Racial Context and Health Behaviors Among Black Immigrants

Academic Article


  • Testing the Racial Context Hypothesis (Read and Emerson 2005), we examine the relationship between racial context of origin and three health behaviors (smoking, drinking, and physical activity) among Black immigrants in the USA. We conduct multinomial logistic regression analyses using data from the 2000–2019 National Health Interview Survey (N = 248,401) to determine if racial context of origin is a mechanism of health differential between Black immigrants and US-born Black Americans. Supporting the Racial Context Hypothesis, we find that Black immigrants from racially mixed (Mexico, Central America, the Caribbean, South America) and majority-Black contexts (Africa) are significantly less likely to be current or former smokers and drinkers than US-born Black Americans. Black immigrants from majority-white (Europe) contexts, on the other hand, look more similar to US-born Black Americans — again supporting the premise that racial context of origin is consequential for health. After controlling for a host of covariates, Black immigrants do not significantly differ from US-born Black Americans in exercise status. Together, these findings suggest that the impacts of racism and white supremacy have lasting effects on people of color, where Black immigrants from majority-white contexts exhibit worse health behaviors than their counterparts from majority-Black and racially mixed regions.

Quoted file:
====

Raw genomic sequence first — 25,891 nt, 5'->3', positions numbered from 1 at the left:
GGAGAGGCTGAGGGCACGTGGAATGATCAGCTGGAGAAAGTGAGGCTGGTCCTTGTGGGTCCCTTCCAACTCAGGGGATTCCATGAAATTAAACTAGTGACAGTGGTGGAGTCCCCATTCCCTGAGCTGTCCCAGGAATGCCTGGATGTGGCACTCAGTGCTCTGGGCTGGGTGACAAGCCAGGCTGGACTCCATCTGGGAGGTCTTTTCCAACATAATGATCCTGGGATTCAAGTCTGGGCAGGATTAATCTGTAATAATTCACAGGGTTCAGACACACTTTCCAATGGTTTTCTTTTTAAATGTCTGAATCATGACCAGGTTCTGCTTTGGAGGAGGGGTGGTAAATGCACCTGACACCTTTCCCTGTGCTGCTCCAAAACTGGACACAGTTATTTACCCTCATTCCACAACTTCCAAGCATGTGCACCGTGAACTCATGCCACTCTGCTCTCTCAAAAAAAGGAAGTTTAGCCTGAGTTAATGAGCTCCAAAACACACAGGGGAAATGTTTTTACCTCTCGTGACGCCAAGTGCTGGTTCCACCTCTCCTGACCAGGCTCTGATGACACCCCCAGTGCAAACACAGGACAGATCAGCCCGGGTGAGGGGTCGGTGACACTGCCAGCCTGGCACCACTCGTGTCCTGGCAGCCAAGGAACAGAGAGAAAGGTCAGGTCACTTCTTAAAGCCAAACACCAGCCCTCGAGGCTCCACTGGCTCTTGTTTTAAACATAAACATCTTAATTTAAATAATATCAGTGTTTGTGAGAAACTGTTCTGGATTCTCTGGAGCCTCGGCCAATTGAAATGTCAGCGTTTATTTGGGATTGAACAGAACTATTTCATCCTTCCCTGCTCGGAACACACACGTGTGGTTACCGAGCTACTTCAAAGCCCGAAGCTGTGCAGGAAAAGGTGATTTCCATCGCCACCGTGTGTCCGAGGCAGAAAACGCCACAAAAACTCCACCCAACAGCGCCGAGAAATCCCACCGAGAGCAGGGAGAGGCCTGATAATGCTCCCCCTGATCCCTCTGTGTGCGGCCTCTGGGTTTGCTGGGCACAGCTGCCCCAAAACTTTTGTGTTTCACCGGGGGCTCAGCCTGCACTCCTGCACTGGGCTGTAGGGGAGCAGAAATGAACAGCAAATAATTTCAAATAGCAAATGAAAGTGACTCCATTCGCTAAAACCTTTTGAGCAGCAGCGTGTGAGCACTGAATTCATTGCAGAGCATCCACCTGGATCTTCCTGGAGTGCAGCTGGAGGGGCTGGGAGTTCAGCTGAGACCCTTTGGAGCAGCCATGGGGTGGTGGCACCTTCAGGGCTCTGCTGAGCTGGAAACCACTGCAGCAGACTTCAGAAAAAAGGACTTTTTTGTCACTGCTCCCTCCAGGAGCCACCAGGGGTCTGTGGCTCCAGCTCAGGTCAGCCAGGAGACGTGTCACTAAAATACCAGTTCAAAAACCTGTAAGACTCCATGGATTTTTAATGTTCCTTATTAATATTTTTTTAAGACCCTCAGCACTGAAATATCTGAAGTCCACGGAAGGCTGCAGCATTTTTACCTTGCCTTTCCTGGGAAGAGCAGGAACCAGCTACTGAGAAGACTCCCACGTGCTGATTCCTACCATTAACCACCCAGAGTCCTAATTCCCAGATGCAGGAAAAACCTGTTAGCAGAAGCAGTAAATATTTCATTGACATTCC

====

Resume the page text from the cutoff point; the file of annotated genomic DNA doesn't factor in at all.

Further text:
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    Author List

  • Miller GH; Marquez-Velarde G; Emoruwa OT; Jones NE; Ma G; Keith VM; Elufisan GI; Hernandez SM